PEX-A, which has the most flexible tubing and best freeze- and kink resistance, is ideal for use with kitchen and bath fixtures. PEX-B is slightly less flexible and less freeze-resistant. Both types of tubing come in three colors—red, white, and blue—in diameters ranging from 1/4-inch to 3 inches.
Beside this, are there different grades of PEX pipe?
There are three different types of PEX tubing: PEX-a, PEX-b and PEX-c. Uponor manufactures PEX-a tubing, which is considered the superior type of PEX in the industry because the crosslinking is done during the manufacturing process when polyethylene is in its amorphic state (above the crystalline melting point).
Additionally, which is better PVC or PEX? When a connection to copper or other metal pipes is required, PEX works better than PVC because crosslinked polyethylene won’t corrode. When you compare the material costs of PEX vs PVC, PEX comes out more expensive. (However, balance this factor against the lower labor cost to install PEX.)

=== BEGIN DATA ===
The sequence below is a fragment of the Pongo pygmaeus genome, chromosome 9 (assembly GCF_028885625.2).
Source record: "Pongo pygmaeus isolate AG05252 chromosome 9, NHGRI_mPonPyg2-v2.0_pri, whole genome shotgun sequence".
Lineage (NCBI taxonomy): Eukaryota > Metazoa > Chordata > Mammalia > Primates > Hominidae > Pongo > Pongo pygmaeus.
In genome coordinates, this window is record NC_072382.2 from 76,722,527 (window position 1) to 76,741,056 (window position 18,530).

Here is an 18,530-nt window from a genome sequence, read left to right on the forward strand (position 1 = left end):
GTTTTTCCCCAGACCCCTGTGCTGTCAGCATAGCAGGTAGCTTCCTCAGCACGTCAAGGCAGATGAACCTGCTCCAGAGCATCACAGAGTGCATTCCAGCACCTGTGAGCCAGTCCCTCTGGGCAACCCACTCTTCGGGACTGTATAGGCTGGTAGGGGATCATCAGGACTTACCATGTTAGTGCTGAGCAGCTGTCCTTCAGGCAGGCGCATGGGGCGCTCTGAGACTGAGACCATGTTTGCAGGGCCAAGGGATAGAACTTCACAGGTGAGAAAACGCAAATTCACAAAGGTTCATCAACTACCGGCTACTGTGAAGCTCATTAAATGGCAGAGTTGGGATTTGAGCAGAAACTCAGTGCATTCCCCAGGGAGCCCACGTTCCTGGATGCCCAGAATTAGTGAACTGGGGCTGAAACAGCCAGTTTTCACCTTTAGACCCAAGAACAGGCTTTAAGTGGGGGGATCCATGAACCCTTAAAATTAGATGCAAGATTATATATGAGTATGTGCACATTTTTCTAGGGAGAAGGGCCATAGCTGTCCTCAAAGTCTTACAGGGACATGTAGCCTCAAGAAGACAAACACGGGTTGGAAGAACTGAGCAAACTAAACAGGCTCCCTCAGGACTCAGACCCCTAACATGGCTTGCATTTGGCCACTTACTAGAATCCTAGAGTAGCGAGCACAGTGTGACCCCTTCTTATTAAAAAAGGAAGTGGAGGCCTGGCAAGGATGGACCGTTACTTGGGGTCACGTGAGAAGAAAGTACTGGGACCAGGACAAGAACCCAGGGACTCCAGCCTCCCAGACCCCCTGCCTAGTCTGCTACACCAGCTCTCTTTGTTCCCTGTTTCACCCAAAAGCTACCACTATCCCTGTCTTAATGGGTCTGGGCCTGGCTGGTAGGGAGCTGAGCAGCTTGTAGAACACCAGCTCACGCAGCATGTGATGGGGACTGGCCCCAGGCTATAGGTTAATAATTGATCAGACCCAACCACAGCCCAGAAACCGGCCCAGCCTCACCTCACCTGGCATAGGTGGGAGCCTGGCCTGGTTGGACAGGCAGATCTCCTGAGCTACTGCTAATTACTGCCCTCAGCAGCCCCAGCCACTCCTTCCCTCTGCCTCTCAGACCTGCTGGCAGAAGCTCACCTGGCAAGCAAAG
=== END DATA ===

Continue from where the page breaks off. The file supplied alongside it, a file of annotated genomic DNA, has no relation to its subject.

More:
One may also ask, should I use PEX A or PEX B?
PEX-A is the most flexible of all PEX tubing types, has little or no coil memory and gives installer an ability to repair kinks with a heat gun. First and foremost is a high rate of chemical leaching – from 50% to over 200% higher than PEX–B (2), which is a major concern for plumbing applications.
Why is PEX plumbing bad?
PEX plumbing system has been used for more years and therefore its failures has been observed and known. Its major failures is linked to piping and fitting. Piping fails when the pipes are exposed to chlorine that is within the water, exposure to direct sunlight before its installation.